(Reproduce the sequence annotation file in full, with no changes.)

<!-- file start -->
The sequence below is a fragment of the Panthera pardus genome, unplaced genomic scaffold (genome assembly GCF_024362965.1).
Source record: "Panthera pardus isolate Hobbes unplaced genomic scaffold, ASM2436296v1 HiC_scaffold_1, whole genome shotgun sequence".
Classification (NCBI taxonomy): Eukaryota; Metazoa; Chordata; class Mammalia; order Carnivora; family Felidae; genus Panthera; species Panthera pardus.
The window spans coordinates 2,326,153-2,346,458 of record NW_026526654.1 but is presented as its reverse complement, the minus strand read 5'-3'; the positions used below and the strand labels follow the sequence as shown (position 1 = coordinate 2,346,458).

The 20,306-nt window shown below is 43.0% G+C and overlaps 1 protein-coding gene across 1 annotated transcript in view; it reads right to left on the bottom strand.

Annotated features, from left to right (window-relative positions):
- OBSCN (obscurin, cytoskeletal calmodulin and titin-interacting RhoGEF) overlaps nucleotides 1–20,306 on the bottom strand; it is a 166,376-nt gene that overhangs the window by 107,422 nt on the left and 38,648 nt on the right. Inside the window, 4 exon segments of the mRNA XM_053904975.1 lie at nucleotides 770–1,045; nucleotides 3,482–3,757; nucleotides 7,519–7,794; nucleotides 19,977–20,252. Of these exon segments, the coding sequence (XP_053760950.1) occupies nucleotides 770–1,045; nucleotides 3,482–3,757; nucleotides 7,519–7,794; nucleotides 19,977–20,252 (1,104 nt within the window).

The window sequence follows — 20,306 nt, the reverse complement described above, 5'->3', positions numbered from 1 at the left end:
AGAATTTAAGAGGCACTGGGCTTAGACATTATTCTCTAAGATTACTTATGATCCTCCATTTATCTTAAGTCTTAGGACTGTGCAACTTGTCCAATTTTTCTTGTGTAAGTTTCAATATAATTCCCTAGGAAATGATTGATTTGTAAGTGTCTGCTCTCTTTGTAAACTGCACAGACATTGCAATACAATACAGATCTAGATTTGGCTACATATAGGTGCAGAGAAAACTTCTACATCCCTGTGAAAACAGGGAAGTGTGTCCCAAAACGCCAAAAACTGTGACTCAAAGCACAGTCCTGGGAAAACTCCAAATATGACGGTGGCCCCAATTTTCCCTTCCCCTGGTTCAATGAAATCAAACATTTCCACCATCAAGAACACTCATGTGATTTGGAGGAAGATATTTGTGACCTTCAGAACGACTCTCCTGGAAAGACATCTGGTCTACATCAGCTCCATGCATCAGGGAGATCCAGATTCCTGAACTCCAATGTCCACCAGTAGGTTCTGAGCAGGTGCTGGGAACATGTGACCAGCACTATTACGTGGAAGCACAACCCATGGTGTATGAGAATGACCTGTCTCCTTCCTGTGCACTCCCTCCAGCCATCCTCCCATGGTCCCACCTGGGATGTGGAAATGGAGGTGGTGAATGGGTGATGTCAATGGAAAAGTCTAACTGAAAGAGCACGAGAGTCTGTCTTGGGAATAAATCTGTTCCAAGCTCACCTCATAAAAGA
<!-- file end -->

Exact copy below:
The sequence below is a fragment of the Panthera pardus genome, unplaced genomic scaffold (genome assembly GCF_024362965.1).
Source record: "Panthera pardus isolate Hobbes unplaced genomic scaffold, ASM2436296v1 HiC_scaffold_1, whole genome shotgun sequence".
Classification (NCBI taxonomy): Eukaryota; Metazoa; Chordata; class Mammalia; order Carnivora; family Felidae; genus Panthera; species Panthera pardus.
The window spans coordinates 2,326,153-2,346,458 of record NW_026526654.1 but is presented as its reverse complement, the minus strand read 5'-3'; the positions used below and the strand labels follow the sequence as shown (position 1 = coordinate 2,346,458).

The 20,306-nt window shown below is 43.0% G+C and overlaps 1 protein-coding gene across 1 annotated transcript in view; it reads right to left on the bottom strand.

Annotated features, from left to right (window-relative positions):
- OBSCN (obscurin, cytoskeletal calmodulin and titin-interacting RhoGEF) overlaps nucleotides 1–20,306 on the bottom strand; it is a 166,376-nt gene that overhangs the window by 107,422 nt on the left and 38,648 nt on the right. Inside the window, 4 exon segments of the mRNA XM_053904975.1 lie at nucleotides 770–1,045; nucleotides 3,482–3,757; nucleotides 7,519–7,794; nucleotides 19,977–20,252. Of these exon segments, the coding sequence (XP_053760950.1) occupies nucleotides 770–1,045; nucleotides 3,482–3,757; nucleotides 7,519–7,794; nucleotides 19,977–20,252 (1,104 nt within the window).

The window sequence follows — 20,306 nt, the reverse complement described above, 5'->3', positions numbered from 1 at the left end:
AGAATTTAAGAGGCACTGGGCTTAGACATTATTCTCTAAGATTACTTATGATCCTCCATTTATCTTAAGTCTTAGGACTGTGCAACTTGTCCAATTTTTCTTGTGTAAGTTTCAATATAATTCCCTAGGAAATGATTGATTTGTAAGTGTCTGCTCTCTTTGTAAACTGCACAGACATTGCAATACAATACAGATCTAGATTTGGCTACATATAGGTGCAGAGAAAACTTCTACATCCCTGTGAAAACAGGGAAGTGTGTCCCAAAACGCCAAAAACTGTGACTCAAAGCACAGTCCTGGGAAAACTCCAAATATGACGGTGGCCCCAATTTTCCCTTCCCCTGGTTCAATGAAATCAAACATTTCCACCATCAAGAACACTCATGTGATTTGGAGGAAGATATTTGTGACCTTCAGAACGACTCTCCTGGAAAGACATCTGGTCTACATCAGCTCCATGCATCAGGGAGATCCAGATTCCTGAACTCCAATGTCCACCAGTAGGTTCTGAGCAGGTGCTGGGAACATGTGACCAGCACTATTACGTGGAAGCACAACCCATGGTGTATGAGAATGACCTGTCTCCTTCCTGTGCACTCCCTCCAGCCATCCTCCCATGGTCCCACCTGGGATGTGGAAATGGAGGTGGTGAATGGGTGATGTCAATGGAAAAGTCTAACTGAAAGAGCACGAGAGTCTGTCTTGGGAATAAATCTGTTCCAAGCTCACCTCATAAAAGA